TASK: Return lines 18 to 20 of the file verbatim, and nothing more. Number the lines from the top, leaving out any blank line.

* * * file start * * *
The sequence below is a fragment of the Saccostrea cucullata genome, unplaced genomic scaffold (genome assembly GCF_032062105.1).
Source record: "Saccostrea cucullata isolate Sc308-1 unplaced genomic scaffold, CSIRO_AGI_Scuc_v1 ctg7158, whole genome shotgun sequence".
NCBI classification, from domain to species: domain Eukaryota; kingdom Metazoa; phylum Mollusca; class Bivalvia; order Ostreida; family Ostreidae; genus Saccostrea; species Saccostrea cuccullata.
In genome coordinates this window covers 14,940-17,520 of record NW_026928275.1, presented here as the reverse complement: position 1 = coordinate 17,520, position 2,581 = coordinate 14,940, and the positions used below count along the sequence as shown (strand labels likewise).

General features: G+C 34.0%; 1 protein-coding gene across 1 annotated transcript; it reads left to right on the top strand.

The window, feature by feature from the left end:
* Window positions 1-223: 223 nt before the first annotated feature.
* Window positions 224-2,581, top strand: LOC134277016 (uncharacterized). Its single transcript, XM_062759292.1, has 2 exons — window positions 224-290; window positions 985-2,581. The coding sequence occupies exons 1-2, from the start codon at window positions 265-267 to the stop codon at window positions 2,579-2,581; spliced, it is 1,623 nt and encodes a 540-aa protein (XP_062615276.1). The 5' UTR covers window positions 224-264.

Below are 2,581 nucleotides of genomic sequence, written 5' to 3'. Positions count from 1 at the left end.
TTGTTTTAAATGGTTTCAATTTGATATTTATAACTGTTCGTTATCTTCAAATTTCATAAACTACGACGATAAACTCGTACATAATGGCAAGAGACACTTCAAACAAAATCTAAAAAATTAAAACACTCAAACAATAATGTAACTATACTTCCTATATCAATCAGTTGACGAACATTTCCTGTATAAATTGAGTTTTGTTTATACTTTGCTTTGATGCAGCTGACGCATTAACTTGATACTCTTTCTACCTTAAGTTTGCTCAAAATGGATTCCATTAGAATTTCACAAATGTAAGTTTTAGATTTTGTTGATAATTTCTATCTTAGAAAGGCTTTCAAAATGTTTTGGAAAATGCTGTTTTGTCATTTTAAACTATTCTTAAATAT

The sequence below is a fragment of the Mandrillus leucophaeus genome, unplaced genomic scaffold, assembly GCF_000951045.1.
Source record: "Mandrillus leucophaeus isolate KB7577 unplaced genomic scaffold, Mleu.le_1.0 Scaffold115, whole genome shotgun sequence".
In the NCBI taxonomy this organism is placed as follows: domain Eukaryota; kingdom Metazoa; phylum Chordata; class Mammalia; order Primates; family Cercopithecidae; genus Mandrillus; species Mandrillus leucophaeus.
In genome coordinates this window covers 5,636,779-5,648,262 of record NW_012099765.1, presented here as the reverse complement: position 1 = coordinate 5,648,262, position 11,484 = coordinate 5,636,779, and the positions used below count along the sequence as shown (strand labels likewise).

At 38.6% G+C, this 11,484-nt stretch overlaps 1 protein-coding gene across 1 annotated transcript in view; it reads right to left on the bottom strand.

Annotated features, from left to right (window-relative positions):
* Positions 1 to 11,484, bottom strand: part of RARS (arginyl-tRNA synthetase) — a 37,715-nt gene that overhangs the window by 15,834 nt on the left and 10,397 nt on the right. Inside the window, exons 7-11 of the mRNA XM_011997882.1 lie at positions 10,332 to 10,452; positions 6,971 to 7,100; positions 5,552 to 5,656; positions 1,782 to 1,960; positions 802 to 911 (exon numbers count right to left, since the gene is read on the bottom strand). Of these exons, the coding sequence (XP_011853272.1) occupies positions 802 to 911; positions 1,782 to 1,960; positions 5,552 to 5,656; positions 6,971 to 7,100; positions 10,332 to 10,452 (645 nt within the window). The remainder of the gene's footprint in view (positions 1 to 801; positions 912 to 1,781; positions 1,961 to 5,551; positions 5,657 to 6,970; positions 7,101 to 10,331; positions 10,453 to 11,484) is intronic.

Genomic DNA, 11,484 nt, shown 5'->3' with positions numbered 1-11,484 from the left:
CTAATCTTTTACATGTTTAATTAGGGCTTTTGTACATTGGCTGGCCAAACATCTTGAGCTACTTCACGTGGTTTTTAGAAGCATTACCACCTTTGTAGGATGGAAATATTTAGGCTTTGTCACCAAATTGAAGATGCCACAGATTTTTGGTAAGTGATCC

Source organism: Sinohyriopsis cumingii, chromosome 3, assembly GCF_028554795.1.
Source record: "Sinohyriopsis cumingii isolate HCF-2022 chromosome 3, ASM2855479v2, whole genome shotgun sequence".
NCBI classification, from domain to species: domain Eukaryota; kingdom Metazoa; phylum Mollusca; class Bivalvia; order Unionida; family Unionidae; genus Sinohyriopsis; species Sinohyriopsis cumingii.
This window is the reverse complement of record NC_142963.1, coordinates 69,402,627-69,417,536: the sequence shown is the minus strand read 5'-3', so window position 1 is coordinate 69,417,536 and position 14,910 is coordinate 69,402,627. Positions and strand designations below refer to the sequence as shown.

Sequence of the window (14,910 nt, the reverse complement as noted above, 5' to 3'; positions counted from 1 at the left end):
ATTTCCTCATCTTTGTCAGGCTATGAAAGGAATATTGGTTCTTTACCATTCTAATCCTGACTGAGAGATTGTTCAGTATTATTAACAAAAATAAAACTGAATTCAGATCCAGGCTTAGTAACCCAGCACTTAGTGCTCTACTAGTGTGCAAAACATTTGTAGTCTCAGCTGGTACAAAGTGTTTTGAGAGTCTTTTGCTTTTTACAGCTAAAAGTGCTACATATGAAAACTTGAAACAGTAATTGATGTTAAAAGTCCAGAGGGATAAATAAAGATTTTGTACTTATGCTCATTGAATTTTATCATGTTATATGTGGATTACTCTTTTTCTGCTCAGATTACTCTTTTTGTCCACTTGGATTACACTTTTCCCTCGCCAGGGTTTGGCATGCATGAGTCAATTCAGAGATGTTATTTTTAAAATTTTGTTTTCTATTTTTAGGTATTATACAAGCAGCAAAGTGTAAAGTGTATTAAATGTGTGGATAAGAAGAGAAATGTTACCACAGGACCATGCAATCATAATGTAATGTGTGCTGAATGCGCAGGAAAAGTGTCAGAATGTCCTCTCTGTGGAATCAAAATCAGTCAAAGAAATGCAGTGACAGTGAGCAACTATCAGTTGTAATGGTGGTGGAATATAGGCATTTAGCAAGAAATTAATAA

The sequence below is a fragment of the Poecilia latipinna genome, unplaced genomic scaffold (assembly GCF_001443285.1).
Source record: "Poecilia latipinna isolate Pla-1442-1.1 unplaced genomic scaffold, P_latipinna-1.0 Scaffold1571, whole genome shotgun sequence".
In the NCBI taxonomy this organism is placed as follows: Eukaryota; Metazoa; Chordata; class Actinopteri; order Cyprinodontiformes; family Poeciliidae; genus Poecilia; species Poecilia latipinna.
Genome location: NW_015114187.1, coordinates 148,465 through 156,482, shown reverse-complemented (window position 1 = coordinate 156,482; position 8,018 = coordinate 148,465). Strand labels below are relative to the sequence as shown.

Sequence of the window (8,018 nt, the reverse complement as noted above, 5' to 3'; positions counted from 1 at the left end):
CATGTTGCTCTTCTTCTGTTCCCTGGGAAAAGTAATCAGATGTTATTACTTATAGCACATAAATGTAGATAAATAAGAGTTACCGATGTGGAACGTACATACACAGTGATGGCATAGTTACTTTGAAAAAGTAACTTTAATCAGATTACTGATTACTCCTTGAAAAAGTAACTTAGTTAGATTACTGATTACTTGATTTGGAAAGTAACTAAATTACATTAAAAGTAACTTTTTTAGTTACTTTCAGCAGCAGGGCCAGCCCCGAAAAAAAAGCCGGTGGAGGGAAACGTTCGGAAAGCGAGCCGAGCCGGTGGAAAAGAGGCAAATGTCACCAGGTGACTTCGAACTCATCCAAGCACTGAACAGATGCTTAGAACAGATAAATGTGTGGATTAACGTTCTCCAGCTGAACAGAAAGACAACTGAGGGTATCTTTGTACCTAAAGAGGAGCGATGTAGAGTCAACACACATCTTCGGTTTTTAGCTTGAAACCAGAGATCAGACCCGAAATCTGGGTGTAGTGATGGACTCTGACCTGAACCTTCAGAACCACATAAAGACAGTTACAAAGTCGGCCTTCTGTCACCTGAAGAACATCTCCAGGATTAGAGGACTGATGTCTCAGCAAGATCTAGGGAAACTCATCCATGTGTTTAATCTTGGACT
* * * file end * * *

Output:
Genomic DNA, 11,484 nt, shown 5'->3' with positions numbered 1-11,484 from the left:
CTAATCTTTTACATGTTTAATTAGGGCTTTTGTACATTGGCTGGCCAAACATCTTGAGCTACTTCACGTGGTTTTTAGAAGCATTACCACCTTTGTAGGATGGAAATATTTAGGCTTTGTCACCAAATTGAAGATGCCACAGATTTTTGGTAAGTGATCC

Source organism: Sinohyriopsis cumingii, chromosome 3, assembly GCF_028554795.1.